Intersecting these highways are many junctions and bypasses that have been paved in order to allow quick and easy traffic flow through the county, revolving around the circumscribed Kentucky Route 914 around the outskirts of Somerset, in which transporters can enter through or exit from the city from any direction easily. These series of roads mimic the infrastructure of larger cities such as Interstate 465 in Indianapolis, Indiana and New Circle Road in Lexington, Kentucky. Many of these roads were paved in the 2000s. Despite the grand area of the county, the accessibility from one end to the other is smooth and expedited.

Lake Cumberland Regional Airport is located in Pulaski County, on the southern end of Somerset's US 27 business district. The airport is owned by the city of Somerset and Pulaski County. It also serves the area around Lake Cumberland. It is mostly used for general aviation, and from late 2008 until February 2010, was served by one commercial airline, Locair. Currently, the $3 million federally funded passenger terminal is not in use.

The airport was renamed in 2008; it was formerly known as Somerset-Pulaski County Airport or J.T. Wilson Field.[3]

Communities

Education

K-12

Three public school districts serve the county:

    • The largest of the three districts, it serves the county outside the independent school districts of Somerset and Science Hill, with numerous elementary and middle schools feeding into Pulaski County High School and Southwestern Pulaski County High School.
    • Serves the city of Somerset with an elementary school (Hopkins Elementary), a middle school (Meece Middle) and a high school (Somerset High).
    • Serves the city of Science Hill, with a single K-8 school. Students graduating from Science Hill can choose to attend either Pulaski County, Southwestern or Somerset High School.

There are also several private schools in the county, including Somerset Christian School.

Colleges and universities

Campbellsville University-Somerset, Noe Education Center [1] is a regional center for Campbellsville University located in Campbellsville, KY. The Somerset Noe Education Center offers a variety of degree and certificate programs. CU-Somerset prides itself on being flexible and affordable for students from across the nation.

Somerset Community College is one of 16 two-year, open-admissions colleges of the Kentucky Community and Technical College System. The college offers academic, general education, and technical curricula leading to certificates, diplomas, and associate degrees. The college's Somerset Campus is located on Monticello Street in Somerset, across the street from the Center for Rural Development.

Notable residents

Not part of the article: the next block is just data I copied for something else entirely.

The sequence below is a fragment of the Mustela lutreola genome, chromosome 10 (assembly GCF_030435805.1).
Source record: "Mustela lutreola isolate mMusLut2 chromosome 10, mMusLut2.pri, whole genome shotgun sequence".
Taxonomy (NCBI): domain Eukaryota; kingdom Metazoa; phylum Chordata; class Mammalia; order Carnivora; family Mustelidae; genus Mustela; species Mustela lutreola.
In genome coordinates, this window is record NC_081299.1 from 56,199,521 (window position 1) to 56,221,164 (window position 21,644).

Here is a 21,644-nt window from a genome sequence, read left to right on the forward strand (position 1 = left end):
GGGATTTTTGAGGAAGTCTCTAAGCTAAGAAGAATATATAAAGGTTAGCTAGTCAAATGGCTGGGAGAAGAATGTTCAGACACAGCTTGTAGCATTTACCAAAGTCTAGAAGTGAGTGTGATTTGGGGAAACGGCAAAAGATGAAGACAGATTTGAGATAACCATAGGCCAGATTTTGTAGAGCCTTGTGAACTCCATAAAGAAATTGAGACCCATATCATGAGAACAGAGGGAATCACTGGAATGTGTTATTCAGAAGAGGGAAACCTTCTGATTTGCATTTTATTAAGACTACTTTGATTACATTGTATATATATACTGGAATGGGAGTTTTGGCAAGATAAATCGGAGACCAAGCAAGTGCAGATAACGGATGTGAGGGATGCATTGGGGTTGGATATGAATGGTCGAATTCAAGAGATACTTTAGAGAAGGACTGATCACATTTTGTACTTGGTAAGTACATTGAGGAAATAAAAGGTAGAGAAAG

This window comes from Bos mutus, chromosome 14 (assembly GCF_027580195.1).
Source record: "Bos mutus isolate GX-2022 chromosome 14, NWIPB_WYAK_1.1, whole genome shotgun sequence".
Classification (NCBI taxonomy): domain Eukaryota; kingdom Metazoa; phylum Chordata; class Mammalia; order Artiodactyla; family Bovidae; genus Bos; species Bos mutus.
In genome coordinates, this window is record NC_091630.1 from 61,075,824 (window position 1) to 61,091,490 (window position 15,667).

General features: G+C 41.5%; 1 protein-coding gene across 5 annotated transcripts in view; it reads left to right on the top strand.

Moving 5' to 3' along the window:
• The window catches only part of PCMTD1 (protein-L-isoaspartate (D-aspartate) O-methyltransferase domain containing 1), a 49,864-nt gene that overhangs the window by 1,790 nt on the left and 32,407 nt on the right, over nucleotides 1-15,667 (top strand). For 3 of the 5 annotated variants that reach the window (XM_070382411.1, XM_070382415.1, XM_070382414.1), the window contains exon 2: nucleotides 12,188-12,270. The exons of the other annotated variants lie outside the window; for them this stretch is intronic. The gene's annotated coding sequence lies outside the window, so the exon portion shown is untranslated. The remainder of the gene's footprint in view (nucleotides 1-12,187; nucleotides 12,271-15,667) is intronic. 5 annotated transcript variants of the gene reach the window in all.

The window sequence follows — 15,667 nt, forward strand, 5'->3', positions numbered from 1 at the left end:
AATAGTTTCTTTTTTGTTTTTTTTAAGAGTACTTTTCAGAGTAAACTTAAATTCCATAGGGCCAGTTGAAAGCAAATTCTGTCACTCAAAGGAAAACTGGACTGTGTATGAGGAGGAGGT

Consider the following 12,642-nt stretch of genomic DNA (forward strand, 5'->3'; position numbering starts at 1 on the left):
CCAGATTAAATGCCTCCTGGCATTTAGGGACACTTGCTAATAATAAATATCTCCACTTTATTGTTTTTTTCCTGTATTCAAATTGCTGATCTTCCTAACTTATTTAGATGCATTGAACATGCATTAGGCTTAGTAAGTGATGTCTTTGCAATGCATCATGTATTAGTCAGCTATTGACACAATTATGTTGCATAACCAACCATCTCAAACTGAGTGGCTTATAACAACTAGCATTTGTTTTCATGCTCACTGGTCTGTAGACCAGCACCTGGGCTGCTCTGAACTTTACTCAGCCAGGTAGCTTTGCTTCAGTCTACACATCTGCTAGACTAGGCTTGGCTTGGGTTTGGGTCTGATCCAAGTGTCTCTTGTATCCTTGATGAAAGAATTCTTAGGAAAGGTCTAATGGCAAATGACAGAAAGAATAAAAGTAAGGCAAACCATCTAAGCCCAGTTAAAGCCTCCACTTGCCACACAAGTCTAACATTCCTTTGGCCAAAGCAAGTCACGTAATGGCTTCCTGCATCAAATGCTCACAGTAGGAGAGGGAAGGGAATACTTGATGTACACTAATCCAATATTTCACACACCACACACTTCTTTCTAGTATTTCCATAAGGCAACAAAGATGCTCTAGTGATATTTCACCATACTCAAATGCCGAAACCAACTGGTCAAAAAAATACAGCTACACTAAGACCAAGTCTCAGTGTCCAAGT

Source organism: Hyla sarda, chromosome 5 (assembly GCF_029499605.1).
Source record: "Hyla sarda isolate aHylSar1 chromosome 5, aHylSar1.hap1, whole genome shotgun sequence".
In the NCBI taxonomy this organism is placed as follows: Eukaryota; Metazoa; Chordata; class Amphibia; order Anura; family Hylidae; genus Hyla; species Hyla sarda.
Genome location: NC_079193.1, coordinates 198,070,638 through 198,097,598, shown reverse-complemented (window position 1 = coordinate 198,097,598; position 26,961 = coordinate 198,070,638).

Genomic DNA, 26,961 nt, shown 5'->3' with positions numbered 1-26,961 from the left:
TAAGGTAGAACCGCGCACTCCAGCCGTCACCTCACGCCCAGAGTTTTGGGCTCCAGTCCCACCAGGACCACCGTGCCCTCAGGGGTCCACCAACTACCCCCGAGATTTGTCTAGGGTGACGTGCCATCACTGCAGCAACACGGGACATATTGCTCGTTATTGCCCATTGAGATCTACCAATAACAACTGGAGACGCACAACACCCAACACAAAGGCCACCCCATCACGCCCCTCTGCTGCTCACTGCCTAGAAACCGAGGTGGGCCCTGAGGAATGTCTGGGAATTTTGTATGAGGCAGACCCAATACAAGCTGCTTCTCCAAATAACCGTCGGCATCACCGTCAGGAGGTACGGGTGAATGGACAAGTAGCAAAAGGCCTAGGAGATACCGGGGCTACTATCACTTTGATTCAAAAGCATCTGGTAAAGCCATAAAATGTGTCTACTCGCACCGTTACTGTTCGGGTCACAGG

• Harriette Simpson Arnow (1908–1986), author of Eastern Kentucky novels and histories. She and her husband Harold Arnow farmed near Burnside in the late 1930s and early 1940s.
  • Silas Adams, (1839–1896), born in Pulaski County, lawyer and member of the United States House of Representatives
  • John Sherman Cooper, (1901–1991), born in Pulaski County. Lawyer, member Kentucky House of Representatives, Pulaski County Judge, United Nations delegate, member United States Senate, U.S. Ambassador to India and Nepal, first U.S. Ambassador to the German Democratic Republic (i.e. East Germany), member Warren Commission.
  • Jack Daws, (1970–), born in Pulaski County. Conceptual artist.
  • Daniel Dutton, (1959–), born in Pulaski County. Contemporary artist, musician, and story teller.
  • Vermont Garrison, career United States Air Force officer and "triple ace"
  • Jack I. Gregory, (1931-) is a former general in the United States Air Force and the former commander in chief of the Pacific Air Forces.
  • Reggie Hanson, former NBA player for the Boston Celtics
  • Free Frank McWorter, (1777–1854), enslaved resident of Pulaski country, managed a saltpeter mine so effectively that he bought freedom for himself and his family, and emigrated to Illinois.
  • Rose Will Monroe, or Rosie the Riveter, (1920–1997) born in Pulaski County and moved to Michigan during World War II, where she helped build B-24s and B-29s for the war effort.
  • Edwin P. Morrow, Kentucky Governor, 1919–1923.
  • Venus Ramey, Miss America, 1944
  • Lloyd B. Ramsey, (1918-2016), Major General United States Army, Commander 23rd Infantry Division (United States) (1969-1970), United States Army Provost Marshal General (1970-1974)
  • Hal Rogers, (born 1937), U.S. Congressman from Kentucky
  • Brent Woods, (1855–1906), Sergeant, United States Army, Medal of Honor recipient.